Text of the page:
Over the last few years, the work of Carol Dweck and others on Growth Mindset has become a popular addition to teachers’ toolkits with teachers, and rightly so. The concept of believing our intelligence is not fixed, that our brains are malleable and can get better at tasks with practice and that we can learn from our mistakes is an extremely valuable one, and when leveraged correctly, cannot only help improve student learning outcomes, but can set them on a positive trajectory for life.
Many schools and their teachers are successfully embedding strategies to foster a growth mindset in their students, by normalising struggle, demonstrating mistakes and celebrating corrections, and changing their language to avoid praising intelligence, and instead encouraging perseverance and the trying of different strategies.
There is the danger however in the school that espouses the importance of a growth mindset in its students yet doesn’t set out to intentionally establish a culture which actively promotes one.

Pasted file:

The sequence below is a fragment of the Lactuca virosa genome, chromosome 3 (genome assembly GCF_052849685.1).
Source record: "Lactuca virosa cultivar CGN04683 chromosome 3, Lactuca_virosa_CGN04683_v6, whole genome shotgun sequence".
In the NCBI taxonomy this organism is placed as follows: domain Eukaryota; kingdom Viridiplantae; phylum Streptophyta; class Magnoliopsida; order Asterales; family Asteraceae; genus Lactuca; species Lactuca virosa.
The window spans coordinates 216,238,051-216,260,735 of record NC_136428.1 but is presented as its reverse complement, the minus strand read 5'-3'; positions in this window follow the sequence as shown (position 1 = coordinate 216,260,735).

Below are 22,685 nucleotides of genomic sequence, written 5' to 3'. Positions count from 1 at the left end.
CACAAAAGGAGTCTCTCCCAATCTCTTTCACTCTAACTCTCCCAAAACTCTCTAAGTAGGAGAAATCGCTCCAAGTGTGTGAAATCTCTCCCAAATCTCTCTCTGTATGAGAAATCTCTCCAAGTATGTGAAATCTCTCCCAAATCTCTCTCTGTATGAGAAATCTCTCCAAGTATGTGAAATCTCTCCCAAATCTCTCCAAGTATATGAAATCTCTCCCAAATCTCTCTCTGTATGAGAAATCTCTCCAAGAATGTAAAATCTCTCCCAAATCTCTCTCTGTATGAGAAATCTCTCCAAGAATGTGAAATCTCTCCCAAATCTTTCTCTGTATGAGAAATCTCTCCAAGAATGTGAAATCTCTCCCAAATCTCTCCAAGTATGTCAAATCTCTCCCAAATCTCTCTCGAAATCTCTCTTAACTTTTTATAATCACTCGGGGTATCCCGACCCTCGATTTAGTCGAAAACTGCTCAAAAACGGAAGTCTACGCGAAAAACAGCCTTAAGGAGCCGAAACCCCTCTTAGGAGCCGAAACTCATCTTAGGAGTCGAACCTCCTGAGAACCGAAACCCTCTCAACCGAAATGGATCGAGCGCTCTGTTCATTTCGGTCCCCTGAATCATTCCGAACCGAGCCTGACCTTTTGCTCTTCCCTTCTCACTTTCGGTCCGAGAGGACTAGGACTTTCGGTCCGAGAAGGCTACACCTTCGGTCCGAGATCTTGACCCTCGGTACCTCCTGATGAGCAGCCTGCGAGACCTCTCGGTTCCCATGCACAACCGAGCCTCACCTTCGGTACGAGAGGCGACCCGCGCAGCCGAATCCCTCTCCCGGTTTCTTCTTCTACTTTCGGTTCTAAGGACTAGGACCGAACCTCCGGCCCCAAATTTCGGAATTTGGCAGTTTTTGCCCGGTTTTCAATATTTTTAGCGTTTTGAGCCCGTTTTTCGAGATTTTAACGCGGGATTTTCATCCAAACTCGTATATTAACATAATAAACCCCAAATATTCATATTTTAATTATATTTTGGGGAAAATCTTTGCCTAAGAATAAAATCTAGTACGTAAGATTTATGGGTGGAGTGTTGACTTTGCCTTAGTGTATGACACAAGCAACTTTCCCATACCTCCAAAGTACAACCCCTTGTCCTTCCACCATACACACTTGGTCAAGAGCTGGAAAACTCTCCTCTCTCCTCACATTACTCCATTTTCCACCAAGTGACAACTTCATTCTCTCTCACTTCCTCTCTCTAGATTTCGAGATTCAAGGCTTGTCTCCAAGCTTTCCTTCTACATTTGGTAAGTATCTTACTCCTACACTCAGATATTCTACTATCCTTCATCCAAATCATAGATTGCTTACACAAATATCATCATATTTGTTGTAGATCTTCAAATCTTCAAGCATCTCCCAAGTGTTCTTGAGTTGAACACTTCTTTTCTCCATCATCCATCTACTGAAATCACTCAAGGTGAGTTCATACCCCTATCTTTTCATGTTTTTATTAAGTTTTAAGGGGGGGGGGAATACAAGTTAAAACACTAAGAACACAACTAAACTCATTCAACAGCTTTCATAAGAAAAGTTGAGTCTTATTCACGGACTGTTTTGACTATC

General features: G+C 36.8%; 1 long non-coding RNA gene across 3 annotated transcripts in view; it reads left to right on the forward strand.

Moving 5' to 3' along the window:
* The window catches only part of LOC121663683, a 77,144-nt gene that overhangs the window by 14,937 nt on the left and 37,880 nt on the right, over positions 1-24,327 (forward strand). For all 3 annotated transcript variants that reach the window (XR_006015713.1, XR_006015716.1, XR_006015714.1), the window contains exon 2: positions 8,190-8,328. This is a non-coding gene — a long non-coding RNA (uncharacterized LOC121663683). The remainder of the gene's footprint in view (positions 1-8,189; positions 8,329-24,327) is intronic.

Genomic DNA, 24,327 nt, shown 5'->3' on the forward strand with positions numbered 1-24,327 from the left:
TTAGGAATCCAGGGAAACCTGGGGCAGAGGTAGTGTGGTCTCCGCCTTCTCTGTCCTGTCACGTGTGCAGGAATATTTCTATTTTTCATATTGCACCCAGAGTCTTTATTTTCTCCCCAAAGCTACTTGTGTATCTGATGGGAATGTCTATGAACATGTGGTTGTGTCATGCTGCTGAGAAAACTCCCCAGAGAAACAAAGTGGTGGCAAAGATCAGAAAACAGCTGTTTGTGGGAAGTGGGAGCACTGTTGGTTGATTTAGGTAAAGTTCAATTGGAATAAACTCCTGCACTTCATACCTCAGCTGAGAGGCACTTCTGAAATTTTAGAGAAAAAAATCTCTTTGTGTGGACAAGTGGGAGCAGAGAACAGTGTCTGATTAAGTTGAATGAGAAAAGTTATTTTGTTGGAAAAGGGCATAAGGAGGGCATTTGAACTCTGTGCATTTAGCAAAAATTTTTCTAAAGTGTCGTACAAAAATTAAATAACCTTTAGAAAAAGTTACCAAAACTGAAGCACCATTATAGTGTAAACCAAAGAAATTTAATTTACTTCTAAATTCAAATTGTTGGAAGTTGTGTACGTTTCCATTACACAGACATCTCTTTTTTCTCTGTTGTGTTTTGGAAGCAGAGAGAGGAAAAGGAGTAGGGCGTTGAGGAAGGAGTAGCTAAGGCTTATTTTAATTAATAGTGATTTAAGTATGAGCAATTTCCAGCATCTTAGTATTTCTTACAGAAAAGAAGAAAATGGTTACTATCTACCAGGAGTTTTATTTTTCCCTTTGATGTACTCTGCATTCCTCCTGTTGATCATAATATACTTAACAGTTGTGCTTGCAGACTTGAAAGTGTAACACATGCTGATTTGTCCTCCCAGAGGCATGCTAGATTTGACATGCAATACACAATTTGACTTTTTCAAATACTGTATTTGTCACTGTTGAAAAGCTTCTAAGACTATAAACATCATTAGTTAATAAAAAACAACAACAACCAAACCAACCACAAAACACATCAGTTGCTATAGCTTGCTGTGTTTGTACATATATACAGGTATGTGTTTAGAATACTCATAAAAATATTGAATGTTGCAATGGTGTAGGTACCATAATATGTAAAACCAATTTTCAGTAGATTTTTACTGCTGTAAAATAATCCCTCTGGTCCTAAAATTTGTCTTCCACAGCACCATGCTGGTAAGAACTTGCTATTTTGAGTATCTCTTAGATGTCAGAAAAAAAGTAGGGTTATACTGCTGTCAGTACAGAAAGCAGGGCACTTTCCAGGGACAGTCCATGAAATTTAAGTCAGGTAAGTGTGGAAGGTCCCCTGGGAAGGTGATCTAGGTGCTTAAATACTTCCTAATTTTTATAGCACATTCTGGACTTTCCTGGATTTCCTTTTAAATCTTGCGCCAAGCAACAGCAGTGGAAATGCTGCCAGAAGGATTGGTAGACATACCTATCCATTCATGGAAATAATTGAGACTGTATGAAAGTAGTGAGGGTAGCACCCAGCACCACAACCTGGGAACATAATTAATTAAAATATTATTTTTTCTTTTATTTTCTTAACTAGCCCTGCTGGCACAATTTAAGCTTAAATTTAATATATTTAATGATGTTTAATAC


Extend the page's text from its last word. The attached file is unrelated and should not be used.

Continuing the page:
Simply using the same language in our teaching as before, while referring to posters on a wall that remind students to be resilient and enjoy the struggle during a difficult task, will not support them to develop a growth mindset- likely it will confuse or frustrate them, and cause them to wonder why their teacher isn’t stepping in to help like they usually do.
Building a growth mindset in our students involves all the adults in our schools modelling and communicating about their own growth mindset. It means being truly reflective practitioners by sharing our successes and failures, and working collaboratively to emphasise the importance of getting help and finding solutions. It includes regularly talking with our students about the importance of and strategies to improve their mindset, and ensuring challenges are within reach of our students. And it means intentionally changing and checking our language to focus on process praise rather than product praise.
If we can do these things consistently over time, we are well on our way to giving our students one of the greatest gifts we can offer them- the power of a growth mindset to see them through the inevitable challenges of school life and beyond.
Check out other articles Kirsty has written here.